1
$\begingroup$

It is well-known that the centroid of a triangle is the intersection point of its three medians. The medians happen to be area bisectors, but it seems that most (all?) other lines through the centroid are not area bisectors. With other polygons there are area bisectors which pass through the centroid but not through a vertex (for instance any line which passes through the centroid of a square), but based on the examples that I am able to compute it seems that any line which passes through a vertex and the centroid is an area bisector. This leads me to pose the following general question:

Let $C$ be a convex body in the plane and let $L$ be a line which passes through the centroid of $C$ and an extreme point of $C$. Is $L$ necessarily an area bisector?

I couldn't find any relevant tools in my usual convex geometry references, but I apologize if I missed something obvious.

$\endgroup$
  • 4
    $\begingroup$ Take a line which goes through the centroid and is far from being an area bisector. You can deform C infinitesimally so that the intersection of L with the boundary is now a vertex. Now the line connecting the new vertex with the centroid is still far from being an area bisector. $\endgroup$ – Yoav Kallus Feb 17 '14 at 14:08
  • $\begingroup$ Is it clear that you can deform $C$ as you describe while preserving convexity? $\endgroup$ – Paul Siegel Feb 17 '14 at 14:17
  • $\begingroup$ Yes, I guess it is: e.g. replace the edge of a triangle with the arc of a circle with a very large radius. $\endgroup$ – Paul Siegel Feb 17 '14 at 14:18
  • $\begingroup$ Please use top-level tags. $\endgroup$ – user9072 Feb 17 '14 at 14:25
4
$\begingroup$

No, a line connecting a vertex to the centroid is not necessarily an area bisector. This follows easily from your observation that not every line through the centroid bisects area: take a line which goes through the centroid and is far from being an area bisector. You can deform C infinitesimally so that the intersection of L with the boundary is now a vertex (e.g. take the convex hull of C together with a point along L just outside C). Now the line connecting the new vertex with the new centroid is still far from being an area bisector.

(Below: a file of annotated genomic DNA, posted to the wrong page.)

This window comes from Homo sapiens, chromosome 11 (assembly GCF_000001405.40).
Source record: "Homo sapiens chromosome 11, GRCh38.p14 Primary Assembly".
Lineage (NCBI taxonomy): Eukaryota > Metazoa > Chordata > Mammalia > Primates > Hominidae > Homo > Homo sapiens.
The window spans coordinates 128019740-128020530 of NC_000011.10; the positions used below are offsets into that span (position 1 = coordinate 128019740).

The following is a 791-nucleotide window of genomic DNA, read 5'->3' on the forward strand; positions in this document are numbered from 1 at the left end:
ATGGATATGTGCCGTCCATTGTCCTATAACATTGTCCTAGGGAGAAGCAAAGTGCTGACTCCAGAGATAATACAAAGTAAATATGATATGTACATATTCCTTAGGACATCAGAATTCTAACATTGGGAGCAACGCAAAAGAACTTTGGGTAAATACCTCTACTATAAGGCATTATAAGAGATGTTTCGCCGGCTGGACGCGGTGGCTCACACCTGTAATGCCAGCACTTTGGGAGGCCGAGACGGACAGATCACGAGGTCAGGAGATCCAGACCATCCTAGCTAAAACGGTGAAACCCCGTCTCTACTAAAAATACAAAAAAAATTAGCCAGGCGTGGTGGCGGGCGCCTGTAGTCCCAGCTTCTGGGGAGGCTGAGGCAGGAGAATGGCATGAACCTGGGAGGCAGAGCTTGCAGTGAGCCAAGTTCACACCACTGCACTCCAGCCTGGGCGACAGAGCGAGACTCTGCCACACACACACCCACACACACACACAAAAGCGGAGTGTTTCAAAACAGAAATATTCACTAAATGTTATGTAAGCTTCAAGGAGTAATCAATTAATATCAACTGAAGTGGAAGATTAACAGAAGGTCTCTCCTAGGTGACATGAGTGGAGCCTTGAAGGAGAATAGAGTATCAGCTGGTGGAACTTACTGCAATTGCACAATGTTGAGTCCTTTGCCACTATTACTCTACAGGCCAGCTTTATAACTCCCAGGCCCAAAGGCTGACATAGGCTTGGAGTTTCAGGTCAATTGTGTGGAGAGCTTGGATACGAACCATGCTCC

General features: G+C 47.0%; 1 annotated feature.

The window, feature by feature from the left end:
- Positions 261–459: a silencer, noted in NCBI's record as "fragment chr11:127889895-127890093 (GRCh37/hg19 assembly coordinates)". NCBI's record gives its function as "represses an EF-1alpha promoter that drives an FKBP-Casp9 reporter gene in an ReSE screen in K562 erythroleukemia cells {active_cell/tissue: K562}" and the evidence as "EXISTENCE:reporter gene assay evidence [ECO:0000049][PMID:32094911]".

| cite | improve this answer | |
$\endgroup$
2
$\begingroup$

The statement is obviously wrong. Take a square with side $a$ and triangle of hight $a\sqrt3$ on one of its sides. This side passes through the centroid but is not an area bisector.

| cite | improve this answer | |
$\endgroup$
  • $\begingroup$ Sorry, what do you mean by the "triangle of height $a \sqrt{3}$ on one of its sides"? $\endgroup$ – Paul Siegel Feb 17 '14 at 14:16
  • $\begingroup$ ??? Triangle whose base is the side and height equals $a\sqrt3$. Actually, Yoav's comment answers this even better. $\endgroup$ – Alex Degtyarev Feb 17 '14 at 14:21

Your Answer

By clicking “Post Your Answer”, you agree to our terms of service, privacy policy and cookie policy

Not the answer you're looking for? Browse other questions tagged or ask your own question.